I’ve had my first vaccine dose and get my 2nd on 3/31 so I am feeling more comfortable and hopeful. Phil won’t be eligible for quite awhile since he’s healthy so nothing is really changing. But we are seeing our parents which is so wonderful. His mom didn’t meet Will until he was over 3 months old and she missed seeing Paul soooo much. We are going to visit my parents in April and then they are coming here at the end of April to help with Will when I go back to work (I need help covering my first 2 days back at work as his spot doesn’t open until the following week). I feel much more comfortable seeing our parents now that they are fully vaccinated!!!

    1. Yeah, it’s been hard to navigate the pandemic… everybody had their own challenges, although I am thankful that we could count ourselves lucky overall! So glad to hear you got your first vaccine dose!! I am so thrilled for everyone who’s been able to get it yet!

  4. Sending virtual hugs back. While we on that topic;I had a wedding over the summer (very covid proof) and it felt soooo weird not to hug everyone, especially my friend who gives the best hugs. I’m still not over that.

    There are plans to loosen the restrictions at the end of the month and at the same time we’re having a vaccine pause for a month here in the UK, I’m very curious where that will lead to. In the meantime I’m counting down the days until I can go visit my family again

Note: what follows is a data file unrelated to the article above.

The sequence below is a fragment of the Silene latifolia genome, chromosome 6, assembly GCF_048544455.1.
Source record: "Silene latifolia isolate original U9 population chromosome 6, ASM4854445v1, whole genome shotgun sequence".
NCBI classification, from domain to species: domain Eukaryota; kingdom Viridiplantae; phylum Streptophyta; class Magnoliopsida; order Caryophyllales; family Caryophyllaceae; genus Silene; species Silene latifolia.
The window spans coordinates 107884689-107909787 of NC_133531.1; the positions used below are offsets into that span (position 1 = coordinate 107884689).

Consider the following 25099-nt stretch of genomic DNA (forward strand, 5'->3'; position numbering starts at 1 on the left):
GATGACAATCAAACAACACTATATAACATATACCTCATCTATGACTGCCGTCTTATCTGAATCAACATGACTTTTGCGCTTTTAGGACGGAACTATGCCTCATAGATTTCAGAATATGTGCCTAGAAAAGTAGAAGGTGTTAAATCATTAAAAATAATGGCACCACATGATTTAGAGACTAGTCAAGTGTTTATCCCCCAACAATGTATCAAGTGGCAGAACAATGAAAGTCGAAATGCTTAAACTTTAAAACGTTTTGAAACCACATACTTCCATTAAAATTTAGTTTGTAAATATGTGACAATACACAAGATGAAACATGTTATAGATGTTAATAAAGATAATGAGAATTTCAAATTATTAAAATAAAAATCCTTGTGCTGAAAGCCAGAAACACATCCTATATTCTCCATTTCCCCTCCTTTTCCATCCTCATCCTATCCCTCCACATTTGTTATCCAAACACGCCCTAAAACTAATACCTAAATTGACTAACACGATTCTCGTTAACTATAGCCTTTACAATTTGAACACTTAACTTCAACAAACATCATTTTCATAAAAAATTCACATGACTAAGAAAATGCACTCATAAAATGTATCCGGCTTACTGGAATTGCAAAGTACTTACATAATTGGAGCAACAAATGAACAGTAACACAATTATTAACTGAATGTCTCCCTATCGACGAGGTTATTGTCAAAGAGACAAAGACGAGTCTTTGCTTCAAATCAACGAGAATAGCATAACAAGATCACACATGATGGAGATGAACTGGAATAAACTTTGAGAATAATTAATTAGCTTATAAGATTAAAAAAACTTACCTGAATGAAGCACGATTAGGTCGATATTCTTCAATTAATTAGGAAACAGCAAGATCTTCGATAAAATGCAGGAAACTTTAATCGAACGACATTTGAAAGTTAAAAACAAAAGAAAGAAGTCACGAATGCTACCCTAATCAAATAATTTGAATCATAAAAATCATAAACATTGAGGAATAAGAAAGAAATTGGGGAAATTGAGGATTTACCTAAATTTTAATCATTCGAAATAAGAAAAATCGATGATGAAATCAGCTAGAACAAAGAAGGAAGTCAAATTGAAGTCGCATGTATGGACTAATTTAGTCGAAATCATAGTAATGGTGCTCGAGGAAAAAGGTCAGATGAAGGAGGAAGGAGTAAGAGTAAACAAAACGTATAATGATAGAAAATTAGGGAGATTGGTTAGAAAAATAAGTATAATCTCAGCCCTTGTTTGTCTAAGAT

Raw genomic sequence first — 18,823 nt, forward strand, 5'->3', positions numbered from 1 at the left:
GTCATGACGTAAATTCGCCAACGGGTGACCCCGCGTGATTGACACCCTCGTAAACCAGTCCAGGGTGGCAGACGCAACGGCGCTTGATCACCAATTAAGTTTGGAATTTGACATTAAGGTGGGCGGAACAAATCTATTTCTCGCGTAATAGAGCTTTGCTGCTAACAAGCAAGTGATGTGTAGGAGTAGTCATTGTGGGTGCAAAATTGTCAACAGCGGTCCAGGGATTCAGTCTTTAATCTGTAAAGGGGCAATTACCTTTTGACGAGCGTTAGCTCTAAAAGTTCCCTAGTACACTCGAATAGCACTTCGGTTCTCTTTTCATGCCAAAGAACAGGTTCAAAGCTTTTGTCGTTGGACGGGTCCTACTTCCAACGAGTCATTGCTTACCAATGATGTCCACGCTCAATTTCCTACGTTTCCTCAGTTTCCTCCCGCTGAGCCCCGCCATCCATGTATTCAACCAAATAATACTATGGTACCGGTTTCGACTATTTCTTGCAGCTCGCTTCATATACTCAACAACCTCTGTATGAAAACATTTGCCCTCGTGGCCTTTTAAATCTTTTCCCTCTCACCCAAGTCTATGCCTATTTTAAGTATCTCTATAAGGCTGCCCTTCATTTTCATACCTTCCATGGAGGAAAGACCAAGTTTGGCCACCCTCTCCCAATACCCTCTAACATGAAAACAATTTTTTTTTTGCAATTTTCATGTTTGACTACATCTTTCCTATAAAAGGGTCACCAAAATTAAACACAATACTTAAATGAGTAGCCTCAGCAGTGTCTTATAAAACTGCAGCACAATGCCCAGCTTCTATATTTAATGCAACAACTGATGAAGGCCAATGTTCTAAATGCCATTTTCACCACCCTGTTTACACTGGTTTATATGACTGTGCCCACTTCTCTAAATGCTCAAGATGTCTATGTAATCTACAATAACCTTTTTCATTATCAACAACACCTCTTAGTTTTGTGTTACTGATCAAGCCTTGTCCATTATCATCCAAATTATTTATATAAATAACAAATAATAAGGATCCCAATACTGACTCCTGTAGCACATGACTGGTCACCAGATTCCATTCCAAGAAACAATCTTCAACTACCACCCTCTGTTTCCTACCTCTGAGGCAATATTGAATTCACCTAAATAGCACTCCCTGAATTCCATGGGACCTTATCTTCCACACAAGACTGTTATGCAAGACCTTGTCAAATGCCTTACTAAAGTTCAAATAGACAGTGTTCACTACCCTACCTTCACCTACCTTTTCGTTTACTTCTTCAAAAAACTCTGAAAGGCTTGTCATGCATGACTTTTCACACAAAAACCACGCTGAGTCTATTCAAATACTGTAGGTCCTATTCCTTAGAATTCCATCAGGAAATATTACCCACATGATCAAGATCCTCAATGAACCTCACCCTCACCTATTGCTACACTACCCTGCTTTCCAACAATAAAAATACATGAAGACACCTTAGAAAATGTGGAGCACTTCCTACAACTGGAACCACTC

1. Sending a virtual hug, too. Getting married (congratulations! <3) without hugs is just cruel!

  5. It’s been such a crazy year. I’m glad you and your husband are staying safe, and I hope you can get the vaccine soon so you feel a bit safer to get out more. I’m definitely thankful I had virtual therapy this past year because I used that to really share my thoughts and feelings and get me through the year.


  6. San, I’ve mentioned before that we seem to be on the same page in terms of how we approached the last year (I also have not seen anyone other than my MIL x 3 [to pick up / drop off stuff] and my spouse x 1 [we live apart]. I have hugged one person [spouse] in the last 13 months.)

    And this is me, too: “Did you also feel like leaning on other people didn’t feel like an option knowing that everyone was fighting their own struggles?” I don’t have kids, I can work at home and love it, I’m financially stable, etc. Who am I to complain? Sigh.

    Here’s hoping we learned from the last year and that the next year is better… and that we both get to see our families. You especially. Take care.

  7. So well said. I can agree with all of your thoughts, arguments and reviews. I am every once in awhile wonder how this whole pandemic is affecting us and the generation to come. My niece as to cancel her birthday for the second time and she is only 8 so this must feel like always. We will have a lot to work through in the future – not only all the costs the governments had to cover… I fear it will be tough times ahead…